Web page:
How to build a project that supports module architecture in Phoenix?

I have a web project in Phoenix. It’s the main project, the bare minimum and let’s refer to it as P1. Say, it’s a blog, for simplicity. And there’re 100 customers that use P1 and every one wants to adjust, slightly, a copy of P1 to his needs.

I want to be able to replicate it thus creating, say, 100 copies of it. All the copies will be very similar to P1 in the terms of the code, yet each one will have around 10% of custom code, settings and unique features. These could be: additional fields in a database and model, additional route, modified html code on some pages or navidation menu or footer on the html pages, additional controller, css styles, js code, etc.


I’ll continue working on P1 and improve it. And it want to be able to incorporate the improvements into the projects-copies via git, into all the hundred, without having to deal with the hell of merging the code into each one. The code of P1 is the base and has the priority over the code of any child project.

Using branches for that, a branch per project, in git won’t work well.

Question: How should one go about building this type of architecture?

variant 1: adding new or modifying existing Elixir code in the child projects is optional because otherwise it’d be difficult to deal with.

There are a few things needed because of that:

  • P1 is not allowed to have breaking changes in behavior
  • P1 and their variants need protocols to prevent conflict in naming (modules, map keys, enums, db columns) wherever the variants are allowed to extend P1.

This might still not mean you don’t need to merge things at all. It should just mean updating P1 is always possible without conflict. But e.g. moving a custom feature of a variant later to a now core behavior of P1 will need you to move things over.

Generally this feels like a kind of CMS or similar project. You can look at the various ones out there, how they’re dealing with it.

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I think you need some sort of plugin architecture. In this case you would have your core logic in which it is improved by you over time and no customer code can change it. When a customer needs to change some functionality, he must add a plugin or change the code that is not part of the main logic (probably templates which includes html, css and other pages).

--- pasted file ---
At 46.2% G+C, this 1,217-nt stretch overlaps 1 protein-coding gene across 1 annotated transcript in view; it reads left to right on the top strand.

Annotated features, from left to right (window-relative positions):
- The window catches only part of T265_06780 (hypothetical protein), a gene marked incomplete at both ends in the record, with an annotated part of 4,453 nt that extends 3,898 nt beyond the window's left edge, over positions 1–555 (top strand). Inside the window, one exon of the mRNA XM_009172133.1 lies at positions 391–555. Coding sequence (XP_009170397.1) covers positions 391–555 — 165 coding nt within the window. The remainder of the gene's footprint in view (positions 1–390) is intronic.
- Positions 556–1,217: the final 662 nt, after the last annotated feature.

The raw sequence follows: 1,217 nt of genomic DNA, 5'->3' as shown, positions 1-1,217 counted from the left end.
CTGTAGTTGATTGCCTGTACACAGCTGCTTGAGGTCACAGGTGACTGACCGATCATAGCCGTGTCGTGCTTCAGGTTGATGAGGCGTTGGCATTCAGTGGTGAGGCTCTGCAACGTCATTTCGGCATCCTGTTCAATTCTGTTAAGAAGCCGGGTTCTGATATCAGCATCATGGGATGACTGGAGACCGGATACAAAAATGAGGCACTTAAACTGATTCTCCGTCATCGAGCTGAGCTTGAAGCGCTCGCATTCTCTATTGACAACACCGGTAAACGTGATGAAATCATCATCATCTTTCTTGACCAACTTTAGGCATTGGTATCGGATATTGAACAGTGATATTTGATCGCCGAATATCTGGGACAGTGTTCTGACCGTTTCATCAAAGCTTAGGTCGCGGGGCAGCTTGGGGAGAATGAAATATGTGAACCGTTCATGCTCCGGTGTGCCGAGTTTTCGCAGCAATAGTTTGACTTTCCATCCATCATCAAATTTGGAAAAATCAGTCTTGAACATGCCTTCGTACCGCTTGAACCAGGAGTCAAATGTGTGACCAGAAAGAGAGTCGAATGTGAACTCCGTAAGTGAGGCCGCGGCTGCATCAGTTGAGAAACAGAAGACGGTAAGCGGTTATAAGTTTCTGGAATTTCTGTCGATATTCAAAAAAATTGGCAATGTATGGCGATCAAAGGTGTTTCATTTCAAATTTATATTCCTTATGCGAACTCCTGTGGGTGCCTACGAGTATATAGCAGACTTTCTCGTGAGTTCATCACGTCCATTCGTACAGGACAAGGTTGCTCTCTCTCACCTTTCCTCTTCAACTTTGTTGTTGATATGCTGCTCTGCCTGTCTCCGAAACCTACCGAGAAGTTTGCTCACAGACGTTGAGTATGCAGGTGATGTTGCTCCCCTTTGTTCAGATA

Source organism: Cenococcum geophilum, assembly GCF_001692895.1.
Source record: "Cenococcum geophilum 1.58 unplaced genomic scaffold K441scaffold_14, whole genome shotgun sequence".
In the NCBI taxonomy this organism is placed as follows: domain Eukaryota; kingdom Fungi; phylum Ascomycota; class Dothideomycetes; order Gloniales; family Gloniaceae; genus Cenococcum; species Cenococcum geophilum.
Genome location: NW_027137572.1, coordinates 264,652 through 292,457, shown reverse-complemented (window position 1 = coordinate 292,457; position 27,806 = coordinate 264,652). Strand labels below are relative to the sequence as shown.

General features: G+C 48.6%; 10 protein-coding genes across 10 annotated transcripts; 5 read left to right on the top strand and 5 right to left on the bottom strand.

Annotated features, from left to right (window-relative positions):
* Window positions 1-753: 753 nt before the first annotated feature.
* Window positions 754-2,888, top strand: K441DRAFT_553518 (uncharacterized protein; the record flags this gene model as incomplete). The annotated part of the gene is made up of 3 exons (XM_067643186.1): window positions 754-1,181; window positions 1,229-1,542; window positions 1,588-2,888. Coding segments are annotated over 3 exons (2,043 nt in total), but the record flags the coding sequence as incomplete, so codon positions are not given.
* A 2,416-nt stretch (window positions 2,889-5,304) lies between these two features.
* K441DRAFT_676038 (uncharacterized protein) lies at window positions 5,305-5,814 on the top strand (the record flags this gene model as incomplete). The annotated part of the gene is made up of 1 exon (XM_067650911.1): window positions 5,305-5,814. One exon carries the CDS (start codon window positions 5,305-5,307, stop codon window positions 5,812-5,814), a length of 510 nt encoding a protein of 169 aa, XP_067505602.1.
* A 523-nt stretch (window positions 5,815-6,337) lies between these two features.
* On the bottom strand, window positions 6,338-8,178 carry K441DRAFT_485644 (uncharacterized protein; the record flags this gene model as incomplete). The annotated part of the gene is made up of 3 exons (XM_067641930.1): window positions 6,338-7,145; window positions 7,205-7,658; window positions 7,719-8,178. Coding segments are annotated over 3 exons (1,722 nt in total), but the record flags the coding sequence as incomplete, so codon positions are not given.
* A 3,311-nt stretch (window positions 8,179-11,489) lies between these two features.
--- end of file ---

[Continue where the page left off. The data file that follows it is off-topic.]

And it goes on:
The plugins would have hooks that would be activated at installation (add a column in the database, change a template, etc.). As you gave an example of a blog, Wordpress itself uses this architecture to improve its functionality.

About routing, I think it’s worth creating another module that abstracts the phoenix’s routing for the custom customer routes. Phoenix router will call this module (basically a loop on this routes) so that your customers cannot change the core behavior (your own core routing with internal the controllers).

How to create a simple plugin? Namely, all the plugins, be it zero or N amount of them, and the amount of the them is unknown beforehand, will have to be found dynamically at start of an app and loaded dynamically too, at runtime.

I probably gave the wrong idea when I mentioned the plugin architecture, it just a way to add new functionality to an application without changing the original code from the core module (and I think that’s your main problem).
In Elixir you can separate the core application from the customer-specific logic. The communication between those two could be through an adapter module, which your phoenix app would consume and understand what to do. I was thinking too much on how Wordpress do when I mentioned the installation part (sorry for the confusion).
In this adapter you can map the customer’s new migrations, routes, controllers and views. The core app will need a generic way read this adapter and incorporate its functionality (similar to a plugin architecture).

Plugins will work. How to create a simple one?

And how to build an adapter module also?

It’s simple as mix new, with or without --sup

I’ve run “mix new”, a plugin hasn’t been created.

mix new <plugin_name> [--sup]

Any plugin is just a mix project.

A monk asked Zhao Zhou to teach him.
Zhao Zhou asked, “Have you eaten your meal?”
The monk replied, “Yes, I have.”
“Then go wash your bowl,” said Zhao Zhou.
At that moment, the monk was enlightened.


Dear Romik, welcome to this forum!
Btw, you’re just arrived and already do make a fuss? Please give yourself the time to get to know who you are yelling at. There is no shame in being wrong and there is so much to learn from.


I see You don’t like my short answers…

But there is not much more than this.

$ mix koko1
$ mix koko2
$ mix new ohmyplugin

Use ohmyplugin in both koko1 and koko2, in mix.exs, as path dependency and You will share this plugin in both Phoenix applications.

You can put whatever You like in ohmyplugin… just add all dependencies You need.

I was here all along :slight_smile:


There is no magic command like mix phx.plugin. You need to learn something about software architecture (microkernel pattern). And then write it yourself.


To be fair: Creating a new mix project is not a plugin system. Composing applications via dependencies is the “pulling in code” part (needs recompiling, too), but not the “register code to be called” or “compose code so plugin code can hook in” part. A complete plugin system needs a bunch more than ways to pull in dependencies. It’s even more complex if things shall be composed at runtime.


Thank you for the link! Haven’t read this book yet.

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